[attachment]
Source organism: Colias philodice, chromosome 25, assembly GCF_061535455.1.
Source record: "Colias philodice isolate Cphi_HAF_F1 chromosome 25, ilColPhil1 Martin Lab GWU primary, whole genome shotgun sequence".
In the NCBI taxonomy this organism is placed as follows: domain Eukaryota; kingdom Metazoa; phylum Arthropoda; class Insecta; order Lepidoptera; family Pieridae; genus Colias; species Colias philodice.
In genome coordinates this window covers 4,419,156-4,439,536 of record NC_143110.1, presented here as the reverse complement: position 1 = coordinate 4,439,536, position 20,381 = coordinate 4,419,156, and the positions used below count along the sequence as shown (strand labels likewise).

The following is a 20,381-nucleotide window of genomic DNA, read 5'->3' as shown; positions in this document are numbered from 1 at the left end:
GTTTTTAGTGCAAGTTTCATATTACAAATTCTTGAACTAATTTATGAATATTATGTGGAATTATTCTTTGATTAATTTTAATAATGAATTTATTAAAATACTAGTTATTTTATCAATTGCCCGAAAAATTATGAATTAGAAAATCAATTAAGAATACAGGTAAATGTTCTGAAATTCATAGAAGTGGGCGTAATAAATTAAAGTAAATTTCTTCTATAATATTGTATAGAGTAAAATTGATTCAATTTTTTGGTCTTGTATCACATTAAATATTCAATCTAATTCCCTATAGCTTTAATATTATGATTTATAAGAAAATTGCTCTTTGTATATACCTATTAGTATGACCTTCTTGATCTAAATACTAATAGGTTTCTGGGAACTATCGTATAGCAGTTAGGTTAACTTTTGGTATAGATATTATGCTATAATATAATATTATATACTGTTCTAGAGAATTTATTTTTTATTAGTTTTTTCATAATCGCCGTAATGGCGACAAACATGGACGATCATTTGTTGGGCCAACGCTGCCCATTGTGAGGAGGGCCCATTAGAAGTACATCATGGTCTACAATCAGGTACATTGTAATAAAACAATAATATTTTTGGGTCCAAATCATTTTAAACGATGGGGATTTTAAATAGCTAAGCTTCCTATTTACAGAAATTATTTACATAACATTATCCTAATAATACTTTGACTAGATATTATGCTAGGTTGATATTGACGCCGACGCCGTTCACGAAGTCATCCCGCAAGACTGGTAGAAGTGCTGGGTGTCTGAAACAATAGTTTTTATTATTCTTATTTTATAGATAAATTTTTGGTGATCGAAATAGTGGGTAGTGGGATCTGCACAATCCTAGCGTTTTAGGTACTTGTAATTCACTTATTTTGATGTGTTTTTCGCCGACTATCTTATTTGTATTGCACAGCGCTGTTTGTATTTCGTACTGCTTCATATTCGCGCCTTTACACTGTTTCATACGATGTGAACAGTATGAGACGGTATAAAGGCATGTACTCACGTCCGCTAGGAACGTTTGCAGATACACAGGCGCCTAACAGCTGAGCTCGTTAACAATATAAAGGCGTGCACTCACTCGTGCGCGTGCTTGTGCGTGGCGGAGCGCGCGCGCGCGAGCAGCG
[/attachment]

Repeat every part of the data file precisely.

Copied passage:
Source organism: Colias philodice, chromosome 25, assembly GCF_061535455.1.
Source record: "Colias philodice isolate Cphi_HAF_F1 chromosome 25, ilColPhil1 Martin Lab GWU primary, whole genome shotgun sequence".
In the NCBI taxonomy this organism is placed as follows: domain Eukaryota; kingdom Metazoa; phylum Arthropoda; class Insecta; order Lepidoptera; family Pieridae; genus Colias; species Colias philodice.
In genome coordinates this window covers 4,419,156-4,439,536 of record NC_143110.1, presented here as the reverse complement: position 1 = coordinate 4,439,536, position 20,381 = coordinate 4,419,156, and the positions used below count along the sequence as shown (strand labels likewise).

The following is a 20,381-nucleotide window of genomic DNA, read 5'->3' as shown; positions in this document are numbered from 1 at the left end:
GTTTTTAGTGCAAGTTTCATATTACAAATTCTTGAACTAATTTATGAATATTATGTGGAATTATTCTTTGATTAATTTTAATAATGAATTTATTAAAATACTAGTTATTTTATCAATTGCCCGAAAAATTATGAATTAGAAAATCAATTAAGAATACAGGTAAATGTTCTGAAATTCATAGAAGTGGGCGTAATAAATTAAAGTAAATTTCTTCTATAATATTGTATAGAGTAAAATTGATTCAATTTTTTGGTCTTGTATCACATTAAATATTCAATCTAATTCCCTATAGCTTTAATATTATGATTTATAAGAAAATTGCTCTTTGTATATACCTATTAGTATGACCTTCTTGATCTAAATACTAATAGGTTTCTGGGAACTATCGTATAGCAGTTAGGTTAACTTTTGGTATAGATATTATGCTATAATATAATATTATATACTGTTCTAGAGAATTTATTTTTTATTAGTTTTTTCATAATCGCCGTAATGGCGACAAACATGGACGATCATTTGTTGGGCCAACGCTGCCCATTGTGAGGAGGGCCCATTAGAAGTACATCATGGTCTACAATCAGGTACATTGTAATAAAACAATAATATTTTTGGGTCCAAATCATTTTAAACGATGGGGATTTTAAATAGCTAAGCTTCCTATTTACAGAAATTATTTACATAACATTATCCTAATAATACTTTGACTAGATATTATGCTAGGTTGATATTGACGCCGACGCCGTTCACGAAGTCATCCCGCAAGACTGGTAGAAGTGCTGGGTGTCTGAAACAATAGTTTTTATTATTCTTATTTTATAGATAAATTTTTGGTGATCGAAATAGTGGGTAGTGGGATCTGCACAATCCTAGCGTTTTAGGTACTTGTAATTCACTTATTTTGATGTGTTTTTCGCCGACTATCTTATTTGTATTGCACAGCGCTGTTTGTATTTCGTACTGCTTCATATTCGCGCCTTTACACTGTTTCATACGATGTGAACAGTATGAGACGGTATAAAGGCATGTACTCACGTCCGCTAGGAACGTTTGCAGATACACAGGCGCCTAACAGCTGAGCTCGTTAACAATATAAAGGCGTGCACTCACTCGTGCGCGTGCTTGTGCGTGGCGGAGCGCGCGCGCGCGAGCAGCG